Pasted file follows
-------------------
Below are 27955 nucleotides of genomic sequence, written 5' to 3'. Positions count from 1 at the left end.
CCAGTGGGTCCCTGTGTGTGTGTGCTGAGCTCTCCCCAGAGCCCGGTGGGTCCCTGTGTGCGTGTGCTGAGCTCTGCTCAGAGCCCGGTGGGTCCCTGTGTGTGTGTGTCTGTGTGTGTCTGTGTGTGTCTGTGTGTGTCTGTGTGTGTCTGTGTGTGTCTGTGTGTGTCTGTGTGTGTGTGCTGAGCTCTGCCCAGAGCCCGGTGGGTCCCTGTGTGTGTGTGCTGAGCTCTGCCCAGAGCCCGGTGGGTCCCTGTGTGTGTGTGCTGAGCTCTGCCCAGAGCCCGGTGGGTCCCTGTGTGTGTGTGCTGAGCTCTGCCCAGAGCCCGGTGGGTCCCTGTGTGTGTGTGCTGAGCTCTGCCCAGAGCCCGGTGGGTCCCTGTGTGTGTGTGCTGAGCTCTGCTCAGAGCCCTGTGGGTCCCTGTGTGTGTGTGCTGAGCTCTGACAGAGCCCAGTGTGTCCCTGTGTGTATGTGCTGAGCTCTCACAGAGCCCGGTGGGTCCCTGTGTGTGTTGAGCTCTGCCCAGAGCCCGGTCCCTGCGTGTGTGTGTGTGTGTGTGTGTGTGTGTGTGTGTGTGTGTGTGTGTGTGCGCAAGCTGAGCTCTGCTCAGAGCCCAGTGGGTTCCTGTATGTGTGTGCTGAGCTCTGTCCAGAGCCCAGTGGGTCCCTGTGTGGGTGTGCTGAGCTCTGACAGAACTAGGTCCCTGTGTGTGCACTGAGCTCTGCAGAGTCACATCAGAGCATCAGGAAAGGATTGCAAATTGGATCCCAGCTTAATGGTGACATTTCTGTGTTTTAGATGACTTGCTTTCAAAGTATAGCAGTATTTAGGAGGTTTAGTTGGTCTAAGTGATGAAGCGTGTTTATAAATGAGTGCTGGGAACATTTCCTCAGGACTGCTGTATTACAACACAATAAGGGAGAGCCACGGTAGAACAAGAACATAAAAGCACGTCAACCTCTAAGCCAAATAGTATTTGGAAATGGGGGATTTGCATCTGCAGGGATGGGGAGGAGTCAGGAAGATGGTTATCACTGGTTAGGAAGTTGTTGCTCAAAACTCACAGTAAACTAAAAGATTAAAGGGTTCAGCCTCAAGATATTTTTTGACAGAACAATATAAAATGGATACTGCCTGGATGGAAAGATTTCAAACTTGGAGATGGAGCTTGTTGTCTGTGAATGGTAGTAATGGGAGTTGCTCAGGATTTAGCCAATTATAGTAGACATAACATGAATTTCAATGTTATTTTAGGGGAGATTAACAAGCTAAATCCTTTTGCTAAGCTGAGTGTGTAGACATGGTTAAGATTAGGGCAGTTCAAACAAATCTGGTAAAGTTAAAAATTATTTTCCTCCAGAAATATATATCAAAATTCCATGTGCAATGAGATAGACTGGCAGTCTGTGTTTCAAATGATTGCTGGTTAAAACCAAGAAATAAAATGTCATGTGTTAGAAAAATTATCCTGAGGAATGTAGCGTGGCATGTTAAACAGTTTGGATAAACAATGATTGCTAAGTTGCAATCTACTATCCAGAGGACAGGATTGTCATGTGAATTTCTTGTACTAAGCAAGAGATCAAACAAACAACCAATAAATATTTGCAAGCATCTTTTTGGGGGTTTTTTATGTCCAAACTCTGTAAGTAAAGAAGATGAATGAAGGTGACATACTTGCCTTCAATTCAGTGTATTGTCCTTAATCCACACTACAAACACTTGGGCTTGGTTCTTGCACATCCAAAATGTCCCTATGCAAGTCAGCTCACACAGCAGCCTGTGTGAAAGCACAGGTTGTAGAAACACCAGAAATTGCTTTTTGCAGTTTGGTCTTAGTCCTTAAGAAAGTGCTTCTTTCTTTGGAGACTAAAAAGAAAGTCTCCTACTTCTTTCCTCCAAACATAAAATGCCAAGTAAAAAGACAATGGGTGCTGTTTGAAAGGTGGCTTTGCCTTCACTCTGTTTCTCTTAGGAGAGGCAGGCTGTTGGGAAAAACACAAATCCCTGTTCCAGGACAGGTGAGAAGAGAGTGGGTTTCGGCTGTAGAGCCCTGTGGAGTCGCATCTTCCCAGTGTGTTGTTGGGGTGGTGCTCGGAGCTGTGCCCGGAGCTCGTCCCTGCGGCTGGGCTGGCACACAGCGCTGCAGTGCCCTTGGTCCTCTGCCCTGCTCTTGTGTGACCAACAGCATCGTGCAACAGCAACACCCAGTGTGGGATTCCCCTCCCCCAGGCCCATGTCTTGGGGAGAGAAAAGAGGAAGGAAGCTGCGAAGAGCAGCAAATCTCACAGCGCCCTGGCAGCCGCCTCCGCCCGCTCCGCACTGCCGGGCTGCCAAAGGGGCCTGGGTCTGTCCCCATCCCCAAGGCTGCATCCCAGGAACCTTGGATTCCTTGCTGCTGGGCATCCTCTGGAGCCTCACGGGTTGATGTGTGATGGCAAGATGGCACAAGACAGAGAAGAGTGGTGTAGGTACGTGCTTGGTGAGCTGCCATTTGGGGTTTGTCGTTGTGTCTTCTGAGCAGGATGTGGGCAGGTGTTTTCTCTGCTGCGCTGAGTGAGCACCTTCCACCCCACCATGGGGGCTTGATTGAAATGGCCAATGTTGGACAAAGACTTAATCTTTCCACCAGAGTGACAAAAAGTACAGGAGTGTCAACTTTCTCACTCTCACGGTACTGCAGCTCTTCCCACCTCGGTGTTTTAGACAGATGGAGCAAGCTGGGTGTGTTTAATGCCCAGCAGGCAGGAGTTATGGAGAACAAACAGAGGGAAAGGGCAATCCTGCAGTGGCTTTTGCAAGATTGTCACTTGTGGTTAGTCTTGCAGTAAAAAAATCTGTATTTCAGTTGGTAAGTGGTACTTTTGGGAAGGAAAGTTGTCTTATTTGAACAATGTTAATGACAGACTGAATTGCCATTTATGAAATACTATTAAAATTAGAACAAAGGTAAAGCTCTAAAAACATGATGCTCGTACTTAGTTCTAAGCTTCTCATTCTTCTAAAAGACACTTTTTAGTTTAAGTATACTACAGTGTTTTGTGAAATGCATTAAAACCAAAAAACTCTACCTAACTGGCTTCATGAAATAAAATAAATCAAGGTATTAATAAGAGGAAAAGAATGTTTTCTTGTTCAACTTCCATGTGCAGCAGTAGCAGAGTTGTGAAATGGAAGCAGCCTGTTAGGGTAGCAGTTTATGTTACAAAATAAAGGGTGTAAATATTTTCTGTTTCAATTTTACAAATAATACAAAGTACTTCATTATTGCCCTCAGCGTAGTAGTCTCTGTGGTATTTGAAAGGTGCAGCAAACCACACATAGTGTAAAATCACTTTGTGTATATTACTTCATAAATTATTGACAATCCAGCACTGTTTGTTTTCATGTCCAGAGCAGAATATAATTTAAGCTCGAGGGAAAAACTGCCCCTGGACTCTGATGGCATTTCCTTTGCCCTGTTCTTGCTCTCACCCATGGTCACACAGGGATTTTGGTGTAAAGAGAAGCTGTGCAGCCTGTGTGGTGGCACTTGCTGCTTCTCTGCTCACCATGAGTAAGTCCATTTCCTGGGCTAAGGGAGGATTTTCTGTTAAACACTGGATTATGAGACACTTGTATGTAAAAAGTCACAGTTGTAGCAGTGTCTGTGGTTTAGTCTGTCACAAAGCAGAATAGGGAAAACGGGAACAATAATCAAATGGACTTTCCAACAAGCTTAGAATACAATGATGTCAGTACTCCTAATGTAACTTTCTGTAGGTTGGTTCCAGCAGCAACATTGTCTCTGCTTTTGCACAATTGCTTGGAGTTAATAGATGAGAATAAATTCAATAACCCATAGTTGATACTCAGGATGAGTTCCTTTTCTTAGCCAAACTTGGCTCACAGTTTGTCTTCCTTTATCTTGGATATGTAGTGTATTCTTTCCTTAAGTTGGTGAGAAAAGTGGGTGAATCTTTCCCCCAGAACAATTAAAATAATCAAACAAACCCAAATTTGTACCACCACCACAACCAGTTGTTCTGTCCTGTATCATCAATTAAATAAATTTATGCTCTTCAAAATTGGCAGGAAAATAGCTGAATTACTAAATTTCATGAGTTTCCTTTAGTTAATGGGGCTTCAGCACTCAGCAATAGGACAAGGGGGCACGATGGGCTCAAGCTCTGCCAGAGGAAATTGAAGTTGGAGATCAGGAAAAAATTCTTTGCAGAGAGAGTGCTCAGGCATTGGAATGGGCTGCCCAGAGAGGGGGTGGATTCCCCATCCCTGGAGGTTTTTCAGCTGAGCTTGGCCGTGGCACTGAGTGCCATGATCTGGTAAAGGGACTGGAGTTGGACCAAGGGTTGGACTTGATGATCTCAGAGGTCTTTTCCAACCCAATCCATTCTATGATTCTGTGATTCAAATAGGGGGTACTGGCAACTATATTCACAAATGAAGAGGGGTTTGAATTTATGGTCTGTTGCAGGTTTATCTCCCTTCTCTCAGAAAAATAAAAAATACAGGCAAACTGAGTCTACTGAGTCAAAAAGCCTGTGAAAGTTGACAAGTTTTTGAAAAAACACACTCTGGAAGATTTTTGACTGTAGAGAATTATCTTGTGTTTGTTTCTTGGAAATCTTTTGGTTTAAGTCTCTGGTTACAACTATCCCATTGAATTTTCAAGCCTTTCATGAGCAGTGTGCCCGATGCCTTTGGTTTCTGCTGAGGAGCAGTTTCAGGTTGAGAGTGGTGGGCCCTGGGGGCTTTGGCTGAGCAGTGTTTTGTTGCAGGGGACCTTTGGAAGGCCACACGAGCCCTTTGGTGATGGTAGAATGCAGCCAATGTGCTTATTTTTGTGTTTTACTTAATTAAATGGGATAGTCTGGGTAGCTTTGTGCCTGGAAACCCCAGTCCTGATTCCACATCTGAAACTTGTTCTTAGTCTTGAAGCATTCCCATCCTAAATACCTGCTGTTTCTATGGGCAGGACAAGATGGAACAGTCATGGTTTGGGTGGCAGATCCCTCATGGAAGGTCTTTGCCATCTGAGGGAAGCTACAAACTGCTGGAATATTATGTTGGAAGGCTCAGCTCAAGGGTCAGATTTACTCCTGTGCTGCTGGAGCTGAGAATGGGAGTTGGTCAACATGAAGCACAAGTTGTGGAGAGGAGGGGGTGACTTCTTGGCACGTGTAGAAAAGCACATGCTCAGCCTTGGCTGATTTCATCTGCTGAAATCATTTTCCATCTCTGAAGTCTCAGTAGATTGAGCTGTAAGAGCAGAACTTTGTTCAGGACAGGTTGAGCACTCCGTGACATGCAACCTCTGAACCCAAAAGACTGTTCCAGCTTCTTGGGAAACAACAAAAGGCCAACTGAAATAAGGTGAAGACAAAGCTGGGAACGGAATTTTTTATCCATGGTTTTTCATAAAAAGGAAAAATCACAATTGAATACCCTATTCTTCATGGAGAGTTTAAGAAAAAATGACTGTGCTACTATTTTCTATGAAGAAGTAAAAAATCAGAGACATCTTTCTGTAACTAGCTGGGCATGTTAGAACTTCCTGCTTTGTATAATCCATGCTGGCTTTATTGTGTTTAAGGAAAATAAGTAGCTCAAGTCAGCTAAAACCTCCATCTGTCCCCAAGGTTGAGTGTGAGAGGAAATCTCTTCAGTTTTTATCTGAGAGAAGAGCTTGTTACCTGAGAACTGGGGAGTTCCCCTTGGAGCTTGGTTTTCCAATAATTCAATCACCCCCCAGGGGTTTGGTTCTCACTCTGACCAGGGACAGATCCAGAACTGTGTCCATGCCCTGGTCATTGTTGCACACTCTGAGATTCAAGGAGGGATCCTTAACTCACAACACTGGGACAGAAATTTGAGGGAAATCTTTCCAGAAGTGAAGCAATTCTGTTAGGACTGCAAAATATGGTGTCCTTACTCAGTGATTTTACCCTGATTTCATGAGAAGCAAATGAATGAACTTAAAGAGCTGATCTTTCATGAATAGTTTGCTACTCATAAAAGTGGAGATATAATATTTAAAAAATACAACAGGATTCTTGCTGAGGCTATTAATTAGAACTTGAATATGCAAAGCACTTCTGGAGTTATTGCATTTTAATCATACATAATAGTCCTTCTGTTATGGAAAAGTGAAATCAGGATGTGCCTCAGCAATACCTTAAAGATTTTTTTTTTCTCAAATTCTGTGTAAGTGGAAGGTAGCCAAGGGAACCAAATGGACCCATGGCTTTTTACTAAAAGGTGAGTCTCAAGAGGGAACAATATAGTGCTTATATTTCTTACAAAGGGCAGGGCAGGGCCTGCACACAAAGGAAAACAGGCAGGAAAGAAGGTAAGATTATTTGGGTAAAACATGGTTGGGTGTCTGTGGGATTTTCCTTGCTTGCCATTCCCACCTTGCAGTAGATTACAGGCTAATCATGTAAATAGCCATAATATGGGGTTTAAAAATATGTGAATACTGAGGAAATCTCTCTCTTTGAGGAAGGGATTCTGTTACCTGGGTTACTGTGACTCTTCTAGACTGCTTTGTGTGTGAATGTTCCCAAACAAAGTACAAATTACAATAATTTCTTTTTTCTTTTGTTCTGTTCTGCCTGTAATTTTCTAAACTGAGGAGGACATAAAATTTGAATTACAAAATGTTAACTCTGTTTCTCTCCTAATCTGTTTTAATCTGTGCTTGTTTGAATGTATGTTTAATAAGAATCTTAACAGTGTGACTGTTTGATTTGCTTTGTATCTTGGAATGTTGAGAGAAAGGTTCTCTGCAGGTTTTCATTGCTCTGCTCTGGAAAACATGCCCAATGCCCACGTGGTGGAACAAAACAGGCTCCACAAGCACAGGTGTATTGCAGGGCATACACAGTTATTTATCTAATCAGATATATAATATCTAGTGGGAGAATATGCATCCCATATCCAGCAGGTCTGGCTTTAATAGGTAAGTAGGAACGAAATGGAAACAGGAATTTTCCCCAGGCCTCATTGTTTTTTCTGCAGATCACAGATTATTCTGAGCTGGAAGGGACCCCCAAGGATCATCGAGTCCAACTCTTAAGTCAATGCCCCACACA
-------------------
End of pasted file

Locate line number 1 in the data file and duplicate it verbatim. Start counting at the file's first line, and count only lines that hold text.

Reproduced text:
Below are 27955 nucleotides of genomic sequence, written 5' to 3'. Positions count from 1 at the left end.